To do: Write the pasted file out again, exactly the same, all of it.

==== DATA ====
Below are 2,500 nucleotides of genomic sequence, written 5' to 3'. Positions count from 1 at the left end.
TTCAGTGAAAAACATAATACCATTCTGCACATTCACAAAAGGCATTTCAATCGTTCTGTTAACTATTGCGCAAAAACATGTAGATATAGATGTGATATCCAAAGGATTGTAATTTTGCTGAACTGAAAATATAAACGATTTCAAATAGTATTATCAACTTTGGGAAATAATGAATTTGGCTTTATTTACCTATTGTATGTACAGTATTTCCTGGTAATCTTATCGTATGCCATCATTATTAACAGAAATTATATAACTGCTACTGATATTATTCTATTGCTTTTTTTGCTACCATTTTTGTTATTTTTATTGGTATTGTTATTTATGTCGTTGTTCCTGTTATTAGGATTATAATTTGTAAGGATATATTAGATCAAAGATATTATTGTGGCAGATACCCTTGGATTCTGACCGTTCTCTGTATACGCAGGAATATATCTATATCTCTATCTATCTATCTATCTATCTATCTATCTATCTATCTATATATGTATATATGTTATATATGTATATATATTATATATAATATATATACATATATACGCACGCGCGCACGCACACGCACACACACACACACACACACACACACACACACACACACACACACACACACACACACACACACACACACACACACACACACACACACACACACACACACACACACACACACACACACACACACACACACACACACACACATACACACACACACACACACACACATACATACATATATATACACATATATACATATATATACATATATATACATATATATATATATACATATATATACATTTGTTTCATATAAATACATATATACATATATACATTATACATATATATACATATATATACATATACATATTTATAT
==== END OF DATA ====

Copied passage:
Below are 2,500 nucleotides of genomic sequence, written 5' to 3'. Positions count from 1 at the left end.
TTCAGTGAAAAACATAATACCATTCTGCACATTCACAAAAGGCATTTCAATCGTTCTGTTAACTATTGCGCAAAAACATGTAGATATAGATGTGATATCCAAAGGATTGTAATTTTGCTGAACTGAAAATATAAACGATTTCAAATAGTATTATCAACTTTGGGAAATAATGAATTTGGCTTTATTTACCTATTGTATGTACAGTATTTCCTGGTAATCTTATCGTATGCCATCATTATTAACAGAAATTATATAACTGCTACTGATATTATTCTATTGCTTTTTTTGCTACCATTTTTGTTATTTTTATTGGTATTGTTATTTATGTCGTTGTTCCTGTTATTAGGATTATAATTTGTAAGGATATATTAGATCAAAGATATTATTGTGGCAGATACCCTTGGATTCTGACCGTTCTCTGTATACGCAGGAATATATCTATATCTCTATCTATCTATCTATCTATCTATCTATCTATCTATCTATATATGTATATATGTTATATATGTATATATATTATATATAATATATATACATATATACGCACGCGCGCACGCACACGCACACACACACACACACACACACACACACACACACACACACACACACACACACACACACACACACACACACACACACACACACACACACACACACACACACACACACACACACACACACACACACACACACACACACACATACACACACACACACACACACACATACATACATATATATACACATATATACATATATATACATATATATACATATATATATATATACATATATATACATTTGTTTCATATAAATACATATATACATATATACATTATACATATATATACATATATATACATATACATATTTATAT